April 12, 2005- LexisNexis Personal Data Theft Scandal Ten Times Bigger than Announced
WASHINGTON, DC-- LexisNexis and associated data broker Reed Elsevier Group PLC announced today that up to 10 times as many people as originally thought may have had their profiles stolen from one of its U.S. databases. A month after LexisNexis announced that identity thieves accessed personal information for 32,000 of its customers, the company revised its calculations announcing that nearly 310,000 customers may have been affected by the security breach.
“How many times must Americans have their most private information: tax records, social security numbers, financial information, health records handed over to thieves in order for companies like LexisNexis to start establishing protections for consumers?” asked Representative Ed Markey.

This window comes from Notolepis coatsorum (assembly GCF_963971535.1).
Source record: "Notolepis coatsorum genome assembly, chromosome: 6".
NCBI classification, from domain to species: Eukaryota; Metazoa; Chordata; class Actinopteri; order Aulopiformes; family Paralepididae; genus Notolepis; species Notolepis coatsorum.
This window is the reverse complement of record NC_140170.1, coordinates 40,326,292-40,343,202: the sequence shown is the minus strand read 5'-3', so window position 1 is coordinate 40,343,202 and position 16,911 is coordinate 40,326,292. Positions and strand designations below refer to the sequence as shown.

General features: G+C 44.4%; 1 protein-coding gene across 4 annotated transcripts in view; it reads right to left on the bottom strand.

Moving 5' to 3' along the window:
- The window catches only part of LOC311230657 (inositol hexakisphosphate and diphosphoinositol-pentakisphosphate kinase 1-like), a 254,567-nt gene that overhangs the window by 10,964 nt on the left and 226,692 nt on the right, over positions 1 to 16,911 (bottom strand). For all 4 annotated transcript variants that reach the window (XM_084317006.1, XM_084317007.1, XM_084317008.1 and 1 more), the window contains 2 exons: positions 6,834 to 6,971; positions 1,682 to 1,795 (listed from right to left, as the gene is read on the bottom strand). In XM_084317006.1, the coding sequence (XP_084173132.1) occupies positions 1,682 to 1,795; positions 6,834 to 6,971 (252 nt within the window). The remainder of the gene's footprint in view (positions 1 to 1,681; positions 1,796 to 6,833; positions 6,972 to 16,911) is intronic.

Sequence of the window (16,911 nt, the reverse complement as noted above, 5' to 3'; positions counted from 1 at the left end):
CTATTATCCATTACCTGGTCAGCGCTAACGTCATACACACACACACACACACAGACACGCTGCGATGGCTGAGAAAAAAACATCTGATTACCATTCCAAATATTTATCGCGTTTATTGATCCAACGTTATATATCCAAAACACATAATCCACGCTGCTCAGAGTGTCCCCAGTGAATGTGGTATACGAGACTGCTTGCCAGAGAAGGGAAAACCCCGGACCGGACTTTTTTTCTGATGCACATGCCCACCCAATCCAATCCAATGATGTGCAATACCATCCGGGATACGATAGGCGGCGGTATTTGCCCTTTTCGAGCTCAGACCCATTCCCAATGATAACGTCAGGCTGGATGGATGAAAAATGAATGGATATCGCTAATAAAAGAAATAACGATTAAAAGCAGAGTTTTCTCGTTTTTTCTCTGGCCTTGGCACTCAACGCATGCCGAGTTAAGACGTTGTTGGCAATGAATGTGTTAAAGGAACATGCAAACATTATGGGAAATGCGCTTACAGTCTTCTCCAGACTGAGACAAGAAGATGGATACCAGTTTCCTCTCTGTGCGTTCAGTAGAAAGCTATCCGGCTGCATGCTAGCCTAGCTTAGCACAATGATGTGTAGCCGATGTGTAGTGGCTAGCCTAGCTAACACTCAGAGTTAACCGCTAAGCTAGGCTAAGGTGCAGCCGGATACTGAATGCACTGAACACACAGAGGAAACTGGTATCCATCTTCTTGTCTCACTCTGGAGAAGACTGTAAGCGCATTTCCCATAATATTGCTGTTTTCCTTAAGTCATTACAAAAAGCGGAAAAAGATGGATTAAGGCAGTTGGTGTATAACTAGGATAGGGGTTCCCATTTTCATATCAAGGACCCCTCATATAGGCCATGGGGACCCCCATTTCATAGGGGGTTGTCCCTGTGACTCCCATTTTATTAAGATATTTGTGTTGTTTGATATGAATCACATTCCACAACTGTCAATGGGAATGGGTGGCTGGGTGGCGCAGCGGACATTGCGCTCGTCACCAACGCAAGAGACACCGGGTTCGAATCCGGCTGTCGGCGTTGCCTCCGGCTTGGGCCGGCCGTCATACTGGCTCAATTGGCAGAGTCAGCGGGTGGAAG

“LexisNexis has turned a blind eye to protecting its customers, once again. There is no excuse for their lack of action – this abuse of privacy of hundreds of thousands of Americans must stop. The identities of Americans are valued personal possessions, not some product to be carelessly bought and sold and tossed to the wind when they are not useful to these companies.”
Representative Edward Markey (D-MA), co-chair of the Congressional Privacy Caucus and author of the Information Protection and Security Act legislation (H.R. 1080) designed to provide greater protections for consumer data announced his plans to launch new legislation to protect consumers against privacy theft that occurs when personal data is off shored to countries with no privacy protection laws.
For more information on Rep. Markey’s legislation to protect consumer privacy check out: http://www.house.gov/markey/
|FOR IMMEDIATE RELEASE
April 12, 2005
| CONTACT: Tara McGuinness